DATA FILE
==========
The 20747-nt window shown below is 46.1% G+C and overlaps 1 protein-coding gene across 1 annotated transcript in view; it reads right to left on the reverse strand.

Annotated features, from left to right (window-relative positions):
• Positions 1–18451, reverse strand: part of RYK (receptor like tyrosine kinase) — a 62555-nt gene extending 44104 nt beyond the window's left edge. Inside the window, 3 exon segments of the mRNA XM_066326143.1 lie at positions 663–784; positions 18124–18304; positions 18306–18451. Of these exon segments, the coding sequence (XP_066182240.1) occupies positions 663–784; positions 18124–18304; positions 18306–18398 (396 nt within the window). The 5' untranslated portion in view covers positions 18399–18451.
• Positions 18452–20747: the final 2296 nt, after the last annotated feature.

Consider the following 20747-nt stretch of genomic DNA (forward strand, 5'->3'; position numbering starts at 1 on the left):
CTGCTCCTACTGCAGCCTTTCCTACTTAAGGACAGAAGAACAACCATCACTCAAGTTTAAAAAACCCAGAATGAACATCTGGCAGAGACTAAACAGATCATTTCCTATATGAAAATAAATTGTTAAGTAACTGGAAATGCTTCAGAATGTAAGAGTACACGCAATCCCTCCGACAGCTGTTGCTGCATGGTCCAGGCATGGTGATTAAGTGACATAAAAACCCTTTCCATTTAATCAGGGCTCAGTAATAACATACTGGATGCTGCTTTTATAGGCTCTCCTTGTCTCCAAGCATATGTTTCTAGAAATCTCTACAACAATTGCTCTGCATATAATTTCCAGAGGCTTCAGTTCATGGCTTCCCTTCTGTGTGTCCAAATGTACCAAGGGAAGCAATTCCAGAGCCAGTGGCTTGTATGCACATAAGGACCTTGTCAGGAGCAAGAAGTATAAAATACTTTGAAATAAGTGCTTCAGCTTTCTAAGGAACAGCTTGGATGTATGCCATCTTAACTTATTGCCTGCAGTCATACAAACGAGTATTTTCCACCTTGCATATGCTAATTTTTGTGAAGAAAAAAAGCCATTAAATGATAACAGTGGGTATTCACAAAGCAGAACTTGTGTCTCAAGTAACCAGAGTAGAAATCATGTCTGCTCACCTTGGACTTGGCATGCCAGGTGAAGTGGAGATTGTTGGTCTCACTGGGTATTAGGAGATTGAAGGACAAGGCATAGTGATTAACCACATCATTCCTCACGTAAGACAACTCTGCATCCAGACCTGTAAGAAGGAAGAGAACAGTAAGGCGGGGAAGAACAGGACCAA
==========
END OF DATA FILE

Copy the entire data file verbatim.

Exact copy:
The 20747-nt window shown below is 46.1% G+C and overlaps 1 protein-coding gene across 1 annotated transcript in view; it reads right to left on the reverse strand.

Annotated features, from left to right (window-relative positions):
• Positions 1–18451, reverse strand: part of RYK (receptor like tyrosine kinase) — a 62555-nt gene extending 44104 nt beyond the window's left edge. Inside the window, 3 exon segments of the mRNA XM_066326143.1 lie at positions 663–784; positions 18124–18304; positions 18306–18451. Of these exon segments, the coding sequence (XP_066182240.1) occupies positions 663–784; positions 18124–18304; positions 18306–18398 (396 nt within the window). The 5' untranslated portion in view covers positions 18399–18451.
• Positions 18452–20747: the final 2296 nt, after the last annotated feature.

Consider the following 20747-nt stretch of genomic DNA (forward strand, 5'->3'; position numbering starts at 1 on the left):
CTGCTCCTACTGCAGCCTTTCCTACTTAAGGACAGAAGAACAACCATCACTCAAGTTTAAAAAACCCAGAATGAACATCTGGCAGAGACTAAACAGATCATTTCCTATATGAAAATAAATTGTTAAGTAACTGGAAATGCTTCAGAATGTAAGAGTACACGCAATCCCTCCGACAGCTGTTGCTGCATGGTCCAGGCATGGTGATTAAGTGACATAAAAACCCTTTCCATTTAATCAGGGCTCAGTAATAACATACTGGATGCTGCTTTTATAGGCTCTCCTTGTCTCCAAGCATATGTTTCTAGAAATCTCTACAACAATTGCTCTGCATATAATTTCCAGAGGCTTCAGTTCATGGCTTCCCTTCTGTGTGTCCAAATGTACCAAGGGAAGCAATTCCAGAGCCAGTGGCTTGTATGCACATAAGGACCTTGTCAGGAGCAAGAAGTATAAAATACTTTGAAATAAGTGCTTCAGCTTTCTAAGGAACAGCTTGGATGTATGCCATCTTAACTTATTGCCTGCAGTCATACAAACGAGTATTTTCCACCTTGCATATGCTAATTTTTGTGAAGAAAAAAAGCCATTAAATGATAACAGTGGGTATTCACAAAGCAGAACTTGTGTCTCAAGTAACCAGAGTAGAAATCATGTCTGCTCACCTTGGACTTGGCATGCCAGGTGAAGTGGAGATTGTTGGTCTCACTGGGTATTAGGAGATTGAAGGACAAGGCATAGTGATTAACCACATCATTCCTCACGTAAGACAACTCTGCATCCAGACCTGTAAGAAGGAAGAGAACAGTAAGGCGGGGAAGAACAGGACCAA